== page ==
My parents live in rural South Carolina, same house where I grew up. There are lots of older folks out there, pack rat folks, and also a lot of families who are starting to inherit their old homesteads and clean out the attics/barns.
With that in mind, I sent out the alert to my dad: please keep an eye out for vintage typewriters and fountain pens. Affordable antique fountain pens are tough to find these days. Typewriters are even trickier, thanks to rise of keychoppers – artists who clean old typewriters off thrift store shelves and cut the keys off to make jewelry.
That means that the typewriters are getting a lot more rare, and that prices have skyrocketed: both to capitalize on the keychopping trend, and to protect nicer specimens for collectors.
Anyway. Let’s just say I’ve lost a lot of auctions. And I haven’t wanted to buy a typewriter online, anyway. I do dream of someday spending big money on a pristine Olympia SM3, which I’ll have to order from a pro, but for one of these that I want to spruce up myself, I need to mess with it first. Or to have my dad mess with it.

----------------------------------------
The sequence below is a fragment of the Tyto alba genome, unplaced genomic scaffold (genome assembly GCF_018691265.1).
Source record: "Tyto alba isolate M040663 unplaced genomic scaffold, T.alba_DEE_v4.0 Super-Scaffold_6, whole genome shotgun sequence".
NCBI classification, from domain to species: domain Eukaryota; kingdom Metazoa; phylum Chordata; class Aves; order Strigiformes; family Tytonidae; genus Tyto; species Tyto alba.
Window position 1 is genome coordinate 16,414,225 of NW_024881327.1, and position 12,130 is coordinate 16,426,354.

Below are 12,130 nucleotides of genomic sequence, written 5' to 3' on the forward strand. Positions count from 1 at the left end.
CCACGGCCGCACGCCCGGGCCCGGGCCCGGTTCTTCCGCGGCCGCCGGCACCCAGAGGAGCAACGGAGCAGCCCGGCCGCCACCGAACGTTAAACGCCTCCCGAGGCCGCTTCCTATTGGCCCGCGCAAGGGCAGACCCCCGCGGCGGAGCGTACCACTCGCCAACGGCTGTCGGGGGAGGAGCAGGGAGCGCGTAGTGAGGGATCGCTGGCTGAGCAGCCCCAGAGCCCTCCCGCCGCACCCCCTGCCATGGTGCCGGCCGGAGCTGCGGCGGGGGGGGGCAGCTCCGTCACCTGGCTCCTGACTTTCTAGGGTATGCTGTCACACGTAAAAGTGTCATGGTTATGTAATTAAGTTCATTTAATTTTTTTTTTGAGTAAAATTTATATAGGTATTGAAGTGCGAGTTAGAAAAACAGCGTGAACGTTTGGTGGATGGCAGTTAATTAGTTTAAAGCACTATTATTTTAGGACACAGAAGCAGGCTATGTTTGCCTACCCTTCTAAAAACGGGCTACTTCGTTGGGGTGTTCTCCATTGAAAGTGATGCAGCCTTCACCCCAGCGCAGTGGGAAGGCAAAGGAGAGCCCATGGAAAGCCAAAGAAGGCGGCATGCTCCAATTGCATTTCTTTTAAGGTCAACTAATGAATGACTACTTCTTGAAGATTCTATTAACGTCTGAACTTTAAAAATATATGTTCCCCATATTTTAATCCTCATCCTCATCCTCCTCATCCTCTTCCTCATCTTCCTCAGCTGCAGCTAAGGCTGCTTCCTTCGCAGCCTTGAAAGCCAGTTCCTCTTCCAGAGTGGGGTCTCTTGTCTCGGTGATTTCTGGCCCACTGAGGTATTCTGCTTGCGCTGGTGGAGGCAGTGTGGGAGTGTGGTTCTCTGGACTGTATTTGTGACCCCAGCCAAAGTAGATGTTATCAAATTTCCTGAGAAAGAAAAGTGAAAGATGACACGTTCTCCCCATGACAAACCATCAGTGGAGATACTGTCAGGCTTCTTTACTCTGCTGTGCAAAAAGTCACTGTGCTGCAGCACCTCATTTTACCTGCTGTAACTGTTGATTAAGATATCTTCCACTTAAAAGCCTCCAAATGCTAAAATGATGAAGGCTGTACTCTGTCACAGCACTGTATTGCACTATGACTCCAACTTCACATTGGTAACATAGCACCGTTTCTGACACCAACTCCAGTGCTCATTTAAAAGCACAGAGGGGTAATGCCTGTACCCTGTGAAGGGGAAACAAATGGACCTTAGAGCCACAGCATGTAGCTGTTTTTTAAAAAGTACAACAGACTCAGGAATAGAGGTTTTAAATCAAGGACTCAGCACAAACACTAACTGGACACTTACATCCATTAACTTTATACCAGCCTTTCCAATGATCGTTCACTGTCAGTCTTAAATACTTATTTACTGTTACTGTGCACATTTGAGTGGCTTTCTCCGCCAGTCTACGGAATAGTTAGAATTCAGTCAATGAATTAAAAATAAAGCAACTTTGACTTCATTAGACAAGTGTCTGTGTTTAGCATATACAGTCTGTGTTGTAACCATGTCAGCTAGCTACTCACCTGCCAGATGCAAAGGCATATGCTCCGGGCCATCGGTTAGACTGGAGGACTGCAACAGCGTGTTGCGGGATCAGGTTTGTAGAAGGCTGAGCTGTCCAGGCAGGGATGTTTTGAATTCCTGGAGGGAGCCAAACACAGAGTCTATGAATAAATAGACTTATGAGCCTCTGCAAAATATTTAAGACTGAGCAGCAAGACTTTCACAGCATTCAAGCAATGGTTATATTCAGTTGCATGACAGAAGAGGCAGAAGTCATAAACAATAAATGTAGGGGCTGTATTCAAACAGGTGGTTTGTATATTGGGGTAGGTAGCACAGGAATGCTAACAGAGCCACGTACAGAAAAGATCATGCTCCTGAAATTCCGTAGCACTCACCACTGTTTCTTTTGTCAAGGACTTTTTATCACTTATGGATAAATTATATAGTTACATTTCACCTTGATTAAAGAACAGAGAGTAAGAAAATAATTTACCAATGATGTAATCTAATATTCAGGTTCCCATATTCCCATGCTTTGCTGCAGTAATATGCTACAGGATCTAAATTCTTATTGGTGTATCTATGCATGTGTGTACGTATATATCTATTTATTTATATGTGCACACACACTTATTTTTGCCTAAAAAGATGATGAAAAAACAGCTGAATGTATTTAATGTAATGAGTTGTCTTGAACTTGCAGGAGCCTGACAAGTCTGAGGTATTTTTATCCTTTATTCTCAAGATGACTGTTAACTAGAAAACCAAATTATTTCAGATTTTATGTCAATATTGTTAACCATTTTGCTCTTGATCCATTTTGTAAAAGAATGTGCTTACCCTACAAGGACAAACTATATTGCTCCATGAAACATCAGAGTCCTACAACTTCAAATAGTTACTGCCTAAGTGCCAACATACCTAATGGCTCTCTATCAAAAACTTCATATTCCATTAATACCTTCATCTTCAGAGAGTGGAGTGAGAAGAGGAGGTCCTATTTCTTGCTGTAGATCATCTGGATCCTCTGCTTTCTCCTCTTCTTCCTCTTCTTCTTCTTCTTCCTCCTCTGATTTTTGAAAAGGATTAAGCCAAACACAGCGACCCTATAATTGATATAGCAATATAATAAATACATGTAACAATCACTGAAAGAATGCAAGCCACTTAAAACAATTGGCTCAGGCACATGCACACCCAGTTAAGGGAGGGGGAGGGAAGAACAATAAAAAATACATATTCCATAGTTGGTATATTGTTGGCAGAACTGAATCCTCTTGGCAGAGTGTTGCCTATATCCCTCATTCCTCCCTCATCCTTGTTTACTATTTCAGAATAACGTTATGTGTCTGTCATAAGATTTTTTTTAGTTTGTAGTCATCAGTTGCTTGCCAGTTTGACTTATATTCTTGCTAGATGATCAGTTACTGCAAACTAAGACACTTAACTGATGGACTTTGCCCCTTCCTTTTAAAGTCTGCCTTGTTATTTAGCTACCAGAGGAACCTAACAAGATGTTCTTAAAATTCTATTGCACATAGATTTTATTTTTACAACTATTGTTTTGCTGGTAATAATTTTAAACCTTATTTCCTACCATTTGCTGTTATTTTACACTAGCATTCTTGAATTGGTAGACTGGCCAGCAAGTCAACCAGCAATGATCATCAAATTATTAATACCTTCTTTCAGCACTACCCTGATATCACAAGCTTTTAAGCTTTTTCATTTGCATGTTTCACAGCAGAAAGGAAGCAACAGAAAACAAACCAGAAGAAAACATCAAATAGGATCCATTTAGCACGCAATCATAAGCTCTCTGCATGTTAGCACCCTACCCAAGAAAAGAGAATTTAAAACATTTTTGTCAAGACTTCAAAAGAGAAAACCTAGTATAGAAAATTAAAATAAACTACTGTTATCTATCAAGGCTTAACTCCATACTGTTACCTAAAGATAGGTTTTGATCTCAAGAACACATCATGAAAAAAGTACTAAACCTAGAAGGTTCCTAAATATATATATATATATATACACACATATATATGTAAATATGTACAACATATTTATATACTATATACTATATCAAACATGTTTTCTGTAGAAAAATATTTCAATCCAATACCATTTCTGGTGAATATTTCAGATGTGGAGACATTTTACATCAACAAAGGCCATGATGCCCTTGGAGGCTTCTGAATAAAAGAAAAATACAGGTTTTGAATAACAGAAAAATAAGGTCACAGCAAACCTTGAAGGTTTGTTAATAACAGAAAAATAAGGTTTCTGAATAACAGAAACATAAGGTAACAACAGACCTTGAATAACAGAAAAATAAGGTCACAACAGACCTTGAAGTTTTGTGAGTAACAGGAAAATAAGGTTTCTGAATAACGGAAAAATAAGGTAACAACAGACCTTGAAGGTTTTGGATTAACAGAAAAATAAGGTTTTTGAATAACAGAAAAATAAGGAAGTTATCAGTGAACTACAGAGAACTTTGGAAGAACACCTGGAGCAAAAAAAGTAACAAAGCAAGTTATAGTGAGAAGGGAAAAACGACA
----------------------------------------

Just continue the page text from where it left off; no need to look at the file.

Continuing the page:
I was up past dawn playing Mass Effect. I’d just listened to Episode 4 of In The Dark – it’s outstanding – and had finally fallen asleep, when my dad started blowing up my phone.
At first, I panicked, because that’s just how I roll.
But he was sending photos, and then called to say he’d asked his consignment-shop-owning friend to keep an eye out. He asked if I wanted this typewriter for Christmas, and yes, I did and I do, and here’s a photo of it on his washing machine at home.
I called it a beast; Shawn took one look and called it a beast, so I figure that’ll be its name. Or Bess. I don’t often name things, but this machine just begs for a name.
I have the serial number: it’s a 1928 Underwood Model 3 with 11″ carriage, and I can not wait to get with the tinkering.